By Dr. Natasha Turner ND
Adiponectin seems too good to be true! Essentially, it’s a hormone that burns fat. That’s not all. In some animal testing models, this fat-burning advantage appeared without a related increase in hunger. Adiponectin is produced in—and sent out from— our fat cells, where it helps us lose fat by improving our insulin sensitivity. Think of adiponectin as the fat factor that ironically leads to its own demise: it’s produced by your fat, but also helps to burn it up! Here are my top eight ways to give your adiponectin a boost, just in time for bikini season.
How to Increase Your Adiponectin
1.Give Your Body an Oil Change
Amazingly, researchers have found that an intake of monounsaturated fats such as fish oil, boosts levels of adiponectin by 14 to 60 per cent. And even better news: these fats are the tastiest fats to eat! They include avocados, nuts, olives and olive oil. Safflower oil has also been shown to trigger the production of adiponectin. I recommend getting your health-promoting dose of this oil by consuming 4 capsules per day of conjugated linoleic acid (CLA) derived from safflower oil. Check out Vitamin CLA; it’s the most effective form of CLA I have found to date. Pureform Omega is also an excellent plant based omega or Marine-Based Omega 3’s is our top-selling fish oil.
2. Fill Up on Fibre
Good old fibre still seems to be a time-tested leader in the weight-loss field—but now we have cutting-edge evidence to explain its dominance. Researchers have found that adding fibre to the diet increased adiponectin levels by as much as 115 percent! Fibre also stabilizes glucose levels and reduces the glycemic impact of meals (i.e., the blood sugar spike after you eat), which improves insulin sensitivity. I can’t say enough about getting your 35 g of fibre per day—divided between four meals. It’s so simple, but the influences on your fat loss and hormonal balance are really profound. We have lots more information on fibre here and also here.
3. All About Exercise
Research suggests that moderate exercise at least three times a week can increase your adiponectin levels significantly. The resulting elevation in adiponectin levels occurs for 24 to 72 hours—which explains my inspiration to suggest walking at least three times per week as part of the Hormone Boost workout.
4. Don’t Kick Your Coffee Habit
Regular coffee consumption has been linked to an increase in adiponectin levels and a reduction in pro-inflammatory cytokines, which could boost weight loss and reduce inflammation levels. The Hormone Boost recommends organic, fair trade coffee; you can enjoy a cup early in the day or before a workout for best results.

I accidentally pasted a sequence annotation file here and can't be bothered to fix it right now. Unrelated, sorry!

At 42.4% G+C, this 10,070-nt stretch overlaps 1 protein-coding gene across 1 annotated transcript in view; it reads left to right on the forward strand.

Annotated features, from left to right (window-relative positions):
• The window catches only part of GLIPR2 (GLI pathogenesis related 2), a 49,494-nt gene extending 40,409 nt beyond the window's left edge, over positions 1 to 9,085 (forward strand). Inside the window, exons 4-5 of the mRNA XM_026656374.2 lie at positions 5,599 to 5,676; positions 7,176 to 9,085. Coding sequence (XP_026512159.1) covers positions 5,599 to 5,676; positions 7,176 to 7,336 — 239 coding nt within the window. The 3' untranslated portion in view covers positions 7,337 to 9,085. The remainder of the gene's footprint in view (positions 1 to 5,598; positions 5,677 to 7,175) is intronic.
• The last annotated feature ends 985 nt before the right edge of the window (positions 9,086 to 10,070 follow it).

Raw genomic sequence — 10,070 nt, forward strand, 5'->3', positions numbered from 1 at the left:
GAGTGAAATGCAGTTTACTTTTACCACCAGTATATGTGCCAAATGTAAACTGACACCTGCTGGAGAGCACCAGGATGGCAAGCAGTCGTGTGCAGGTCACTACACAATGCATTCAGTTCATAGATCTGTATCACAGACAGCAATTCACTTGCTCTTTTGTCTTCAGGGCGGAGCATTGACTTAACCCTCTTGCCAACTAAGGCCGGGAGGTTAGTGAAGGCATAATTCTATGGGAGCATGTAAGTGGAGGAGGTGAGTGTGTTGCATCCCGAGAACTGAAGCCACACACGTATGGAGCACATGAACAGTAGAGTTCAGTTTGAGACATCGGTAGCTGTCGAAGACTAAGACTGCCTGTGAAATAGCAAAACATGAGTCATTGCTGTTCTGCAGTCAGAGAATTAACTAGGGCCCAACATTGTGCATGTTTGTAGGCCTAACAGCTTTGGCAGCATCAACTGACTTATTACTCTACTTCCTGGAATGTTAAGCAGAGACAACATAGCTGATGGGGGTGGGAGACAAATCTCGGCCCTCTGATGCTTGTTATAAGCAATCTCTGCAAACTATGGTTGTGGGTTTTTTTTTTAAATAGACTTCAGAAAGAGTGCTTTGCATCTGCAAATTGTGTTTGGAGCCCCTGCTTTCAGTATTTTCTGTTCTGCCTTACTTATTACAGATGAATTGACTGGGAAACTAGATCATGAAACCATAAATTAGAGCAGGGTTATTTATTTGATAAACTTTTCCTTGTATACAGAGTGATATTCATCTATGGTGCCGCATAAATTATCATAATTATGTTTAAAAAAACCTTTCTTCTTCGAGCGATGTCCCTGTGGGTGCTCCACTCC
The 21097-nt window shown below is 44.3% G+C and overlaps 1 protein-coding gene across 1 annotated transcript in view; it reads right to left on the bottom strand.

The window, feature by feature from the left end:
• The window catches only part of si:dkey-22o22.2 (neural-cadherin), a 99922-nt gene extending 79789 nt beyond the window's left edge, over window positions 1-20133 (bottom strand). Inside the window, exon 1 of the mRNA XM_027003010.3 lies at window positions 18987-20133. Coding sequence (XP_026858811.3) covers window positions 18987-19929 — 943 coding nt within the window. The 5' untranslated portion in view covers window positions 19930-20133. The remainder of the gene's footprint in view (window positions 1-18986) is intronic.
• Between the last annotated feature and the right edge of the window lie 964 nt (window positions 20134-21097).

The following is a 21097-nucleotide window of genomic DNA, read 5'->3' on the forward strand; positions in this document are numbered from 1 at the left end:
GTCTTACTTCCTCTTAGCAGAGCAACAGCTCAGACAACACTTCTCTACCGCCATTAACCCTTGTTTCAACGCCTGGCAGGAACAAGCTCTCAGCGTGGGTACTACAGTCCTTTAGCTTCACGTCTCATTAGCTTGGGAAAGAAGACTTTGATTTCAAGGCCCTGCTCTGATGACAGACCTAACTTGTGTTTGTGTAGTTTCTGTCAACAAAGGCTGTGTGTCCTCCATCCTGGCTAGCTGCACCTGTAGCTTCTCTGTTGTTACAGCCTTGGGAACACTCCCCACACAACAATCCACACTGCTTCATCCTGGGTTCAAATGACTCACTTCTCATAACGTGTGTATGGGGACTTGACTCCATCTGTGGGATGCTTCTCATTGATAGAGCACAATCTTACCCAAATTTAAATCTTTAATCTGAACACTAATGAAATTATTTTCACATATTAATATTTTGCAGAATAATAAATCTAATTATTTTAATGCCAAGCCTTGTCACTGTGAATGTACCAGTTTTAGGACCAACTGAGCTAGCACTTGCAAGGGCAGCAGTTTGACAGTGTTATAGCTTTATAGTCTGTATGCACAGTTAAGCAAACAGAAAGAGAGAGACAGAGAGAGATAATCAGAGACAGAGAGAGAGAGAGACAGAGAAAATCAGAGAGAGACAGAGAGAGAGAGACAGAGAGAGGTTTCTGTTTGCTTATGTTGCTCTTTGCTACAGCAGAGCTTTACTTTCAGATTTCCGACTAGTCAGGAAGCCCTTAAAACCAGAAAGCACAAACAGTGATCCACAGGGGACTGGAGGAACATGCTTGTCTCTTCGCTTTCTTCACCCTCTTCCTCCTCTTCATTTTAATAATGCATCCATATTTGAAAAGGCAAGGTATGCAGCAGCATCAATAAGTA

5. Top Up the Turmeric
Turmeric (also known as curcumin) fights inflammation, which, at high levels, contributes to weight gain. As well as working at the fat cell level, turmeric increases adiponectin production and improves insulin sensitivity. It works by reducing the hormones in your fat cells that cause inflammation (primarily resistin and leptin), and it boosts adiponectin, which helps control appetite. If you prefer supplements, take one to two capsules on an empty stomach (30 minutes before a meal or two hours after). If you experience heartburn, take it with food instead. Did you know curcumin is the the principal curcuminoid in turmeric? Look for Vitamin Curcumin as an excellent supplement choice if you prefer not to dose your food with turmeric! For other wonderful benefits of this wonderful spice read our past newsletter here.
6. Revel in Red Wine
Raise your glass if you are healthy in all the right ways! Resveratrol, a compound in grapes, displays antioxidant and other positive properties. A 2011 study in The Journal of Biological Chemistry by researchers at the University of Texas Health Science Center in San Antonio found that resveratrol also stimulates the expression of adiponectin. Both adiponectin and resveratrol display anti-obesity, anti-insulin resistance and anti-aging properties. You can also take resveratrol supplements: I suggest two capsules daily on rising.
7. Consume Your Carbs at Dinner
Yes, you read that correctly: carbs in the evening are actually good for you! According to a 2012 research study completed at the Hebrew University of Jerusalem, an experimental diet with carbohydrates eaten mostly at dinner, rather than during the day, seems to benefit people suffering from severe and morbid obesity. This diet seems to influence the secretion patterns of the hormones responsible for hunger and satiety, as well as the hormones associated with metabolic syndrome, including a boost in the daytime production of adiponectin.
8. Simple as Zinc at Bedtime
The level of adiponectin increased significantly in subjects who received 50 mg of zinc compared to a control group, according to a study published in the Iranian Journal of Diabetes and Obesity (June 2012). Take 50 mg of zinc citrate or zinc picolinate for a maximum of 12 weeks only, then reduce the dose or switch to a multivitamin containing zinc. Zinc and Whey Isolate are both fantastic zinc capsules we have at the clinic.
(Image courtesy of Unsplash)